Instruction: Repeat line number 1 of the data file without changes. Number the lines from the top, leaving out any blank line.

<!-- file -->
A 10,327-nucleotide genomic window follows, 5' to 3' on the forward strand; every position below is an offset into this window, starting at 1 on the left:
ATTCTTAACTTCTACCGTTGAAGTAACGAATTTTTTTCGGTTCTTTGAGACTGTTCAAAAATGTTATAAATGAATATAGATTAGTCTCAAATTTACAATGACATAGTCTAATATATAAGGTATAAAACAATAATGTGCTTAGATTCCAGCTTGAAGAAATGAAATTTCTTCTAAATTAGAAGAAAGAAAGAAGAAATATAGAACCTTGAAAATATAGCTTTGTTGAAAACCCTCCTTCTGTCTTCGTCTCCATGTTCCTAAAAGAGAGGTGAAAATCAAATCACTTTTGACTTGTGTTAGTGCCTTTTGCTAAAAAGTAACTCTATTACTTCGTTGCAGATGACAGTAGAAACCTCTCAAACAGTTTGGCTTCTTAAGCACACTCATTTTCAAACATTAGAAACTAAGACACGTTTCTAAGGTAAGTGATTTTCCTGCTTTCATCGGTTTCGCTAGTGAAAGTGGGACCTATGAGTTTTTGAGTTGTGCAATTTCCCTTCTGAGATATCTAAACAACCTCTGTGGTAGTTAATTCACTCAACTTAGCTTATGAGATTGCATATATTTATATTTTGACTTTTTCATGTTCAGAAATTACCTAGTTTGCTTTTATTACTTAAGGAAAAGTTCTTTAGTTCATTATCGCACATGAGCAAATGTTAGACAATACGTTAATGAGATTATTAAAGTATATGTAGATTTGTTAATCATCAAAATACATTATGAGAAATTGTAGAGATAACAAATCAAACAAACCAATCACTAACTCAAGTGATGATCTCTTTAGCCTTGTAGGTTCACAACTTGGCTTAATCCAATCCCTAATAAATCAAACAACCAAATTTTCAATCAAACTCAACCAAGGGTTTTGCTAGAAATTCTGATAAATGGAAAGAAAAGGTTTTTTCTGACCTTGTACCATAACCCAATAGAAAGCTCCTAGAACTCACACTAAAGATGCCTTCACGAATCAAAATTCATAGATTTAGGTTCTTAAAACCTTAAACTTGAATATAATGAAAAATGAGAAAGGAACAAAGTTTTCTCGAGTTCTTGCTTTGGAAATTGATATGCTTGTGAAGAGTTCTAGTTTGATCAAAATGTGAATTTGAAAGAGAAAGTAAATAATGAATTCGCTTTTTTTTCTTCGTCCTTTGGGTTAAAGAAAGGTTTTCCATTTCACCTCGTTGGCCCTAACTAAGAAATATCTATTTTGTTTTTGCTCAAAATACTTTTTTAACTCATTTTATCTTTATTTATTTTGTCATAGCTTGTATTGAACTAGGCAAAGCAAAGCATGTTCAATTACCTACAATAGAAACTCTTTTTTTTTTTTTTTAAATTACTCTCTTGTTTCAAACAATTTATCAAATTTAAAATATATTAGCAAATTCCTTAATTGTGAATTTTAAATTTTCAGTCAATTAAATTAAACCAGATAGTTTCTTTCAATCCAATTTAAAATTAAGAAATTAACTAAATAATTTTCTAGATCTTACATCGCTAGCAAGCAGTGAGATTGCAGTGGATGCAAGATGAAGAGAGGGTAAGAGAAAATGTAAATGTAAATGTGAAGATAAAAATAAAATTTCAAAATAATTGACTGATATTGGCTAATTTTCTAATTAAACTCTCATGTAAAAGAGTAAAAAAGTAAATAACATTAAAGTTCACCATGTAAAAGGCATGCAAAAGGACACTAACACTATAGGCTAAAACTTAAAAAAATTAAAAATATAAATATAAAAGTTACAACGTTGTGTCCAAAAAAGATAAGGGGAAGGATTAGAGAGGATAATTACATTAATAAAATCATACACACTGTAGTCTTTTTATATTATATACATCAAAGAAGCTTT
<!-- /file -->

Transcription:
A 10,327-nucleotide genomic window follows, 5' to 3' on the forward strand; every position below is an offset into this window, starting at 1 on the left: